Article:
Entries in Barnes and Noble (2)


E-book Readers May Read More, Pay Less

Amazon(NEW YORK) -- Apple and five of the biggest U.S. publishers are accused of colluding to raise the price of electronic books for e-readers including iPad, Kindle and Nook.

The Wall Street Journal reported the Justice Department has warned it plans to sue Apple, Penguin Group, Simon & Schuster, Hachette Book Group, Macmillan and HarperCollins. But people familiar with the matter told the paper a settlement may be in the works for some of the publishers, which could lead to cheaper e-books.

Though the devices cost hundreds of dollars, many e-books are cheaper than the traditional paper versions.

The Hunger Games, by Suzanne Collins, published by Scholastic, is $5.51 for the Kindle and $5.51 for a paperback version on Amazon.  The book is $8.49 on the Nook.

Moneyball, by Michael Lewis, published by W. W. Norton & Company, is $8.29 on the Kindle, $9.72 in paperback through Amazon with a list price of $15.95. Barnes and Noble’s Nook version is $8.29.

But not all e-books are a big savings over the dead tree version. Ken Follett’s 865-page Fall of Giants is $18.99 on Amazon for the Kindle yet the hardcover version is $20.63.  Lone Wolf: A Novel, by Jodi Picoult is $14.99 on Kindle but $15.99 in hardcover.

The iPad 2 retails for $399 while the new iPad announced this week starts at $499. Amazon’s Kindle starts at $79 while the Nook retails for $99.

About 28 percent of U.S. adults, or three in ten, use an electronic reader device, according to a survey by Harris Interactive released this week. That’s almost double the 15 percent who said they used the device last summer. In the most recent survey, 72 percent said they do not use a device, down from the 85 percent who did not last summer.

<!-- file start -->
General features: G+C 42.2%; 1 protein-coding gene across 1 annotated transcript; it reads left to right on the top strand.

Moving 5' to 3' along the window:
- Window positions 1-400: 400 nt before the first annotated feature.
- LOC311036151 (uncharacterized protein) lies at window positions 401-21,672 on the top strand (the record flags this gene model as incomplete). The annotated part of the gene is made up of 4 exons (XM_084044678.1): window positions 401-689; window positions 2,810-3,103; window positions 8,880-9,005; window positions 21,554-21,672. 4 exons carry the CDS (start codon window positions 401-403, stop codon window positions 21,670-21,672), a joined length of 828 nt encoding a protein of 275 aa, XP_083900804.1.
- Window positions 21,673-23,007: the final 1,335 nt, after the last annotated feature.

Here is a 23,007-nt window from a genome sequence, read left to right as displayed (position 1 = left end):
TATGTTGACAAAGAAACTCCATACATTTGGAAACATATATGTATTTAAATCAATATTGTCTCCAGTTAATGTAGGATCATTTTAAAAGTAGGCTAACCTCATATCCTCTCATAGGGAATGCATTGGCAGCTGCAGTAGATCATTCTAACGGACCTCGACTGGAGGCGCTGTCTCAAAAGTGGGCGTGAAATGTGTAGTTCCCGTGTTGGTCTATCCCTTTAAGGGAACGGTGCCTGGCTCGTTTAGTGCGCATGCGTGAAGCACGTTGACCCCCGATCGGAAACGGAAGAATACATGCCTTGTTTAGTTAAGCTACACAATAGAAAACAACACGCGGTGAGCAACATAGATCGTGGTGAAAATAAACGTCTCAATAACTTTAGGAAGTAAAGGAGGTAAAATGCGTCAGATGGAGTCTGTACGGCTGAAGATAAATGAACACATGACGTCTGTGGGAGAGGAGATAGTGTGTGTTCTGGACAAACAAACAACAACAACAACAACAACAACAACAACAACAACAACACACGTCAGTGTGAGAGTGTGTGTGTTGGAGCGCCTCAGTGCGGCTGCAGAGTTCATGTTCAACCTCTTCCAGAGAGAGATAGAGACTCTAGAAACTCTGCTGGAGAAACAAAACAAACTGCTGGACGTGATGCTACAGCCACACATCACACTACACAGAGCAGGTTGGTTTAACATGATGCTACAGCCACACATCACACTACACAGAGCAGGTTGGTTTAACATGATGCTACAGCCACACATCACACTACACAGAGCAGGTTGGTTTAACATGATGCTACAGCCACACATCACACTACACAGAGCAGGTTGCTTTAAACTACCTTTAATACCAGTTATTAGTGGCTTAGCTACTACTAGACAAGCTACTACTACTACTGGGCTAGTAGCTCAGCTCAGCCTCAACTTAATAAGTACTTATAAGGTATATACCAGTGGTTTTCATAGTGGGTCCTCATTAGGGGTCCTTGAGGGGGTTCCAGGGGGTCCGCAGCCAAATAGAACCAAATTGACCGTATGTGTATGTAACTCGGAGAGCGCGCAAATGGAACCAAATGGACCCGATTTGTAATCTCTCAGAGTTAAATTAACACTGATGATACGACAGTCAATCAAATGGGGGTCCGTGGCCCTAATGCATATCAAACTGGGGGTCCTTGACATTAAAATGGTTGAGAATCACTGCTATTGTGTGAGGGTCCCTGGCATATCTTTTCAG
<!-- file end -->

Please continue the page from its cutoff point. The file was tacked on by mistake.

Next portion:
Almost three-quarters of e-reader users are reading six or more books in an average year. Among those who are currently using an e-reader, 29 percent say they typically read more than 20 books in an average year, while 21 percent  say they read between 11 and 20 books and 24 read between 6 and 10 books.

Three in five non e-reader users are reading five or fewer books on average in a year. Among those who do not use that device, 18 percent typically reads no books in an average year, 19 percent typically read between one and two books and 21 percent typically reads between three and five books.

Copyright 2012 ABC News Radio


Barnes and Noble Introduces Nook Tablet E-Reader

Barnes & Noble(NEW YORK) -- Want a tablet computer? Confused by the wide array of products available this holiday season? Barnes & Noble just added another one to the mix. Barnes & Noble CEO William Lynch introduced the 7-inch Nook Tablet on Monday, boasting seven times the storage capacity of Amazon's newly announced Kindle Fire tablet.

The Nook Tablet ($249) looks on the outside just like the Nook Color e-reader, but on the inside it has a dual-core 1.2GHz processor with 1GB of RAM, and 16GB of storage with an SD card slot which can add up to an additional 32GB. That's twice the RAM and twice the storage capability of the rival Kindle Fire, which goes on sale Nov. 15.

Barnes & Noble is also tightly integrating its content partners into the Nook Tablet, preloading apps for simple use.

"We've seamlessly integrated today's top entertainment services like Netflix, Hulu Plus and Pandora in a product that's powerful, easy to use, under a pound, and a tremendous value," said Lynch. He said there will be thousands of apps available by the holidays, including the ever-popular Angry Birds. Battery life will be enough to let you read a book for 11 ½ hours or spend nine hours watching movies.

The Nook Tablet is available for pre-order Monday, and is expected to reach consumers by Nov. 17, right around the time the Fire ($199) will be available.

Copyright 2011 ABC News Radio

ABC News Radio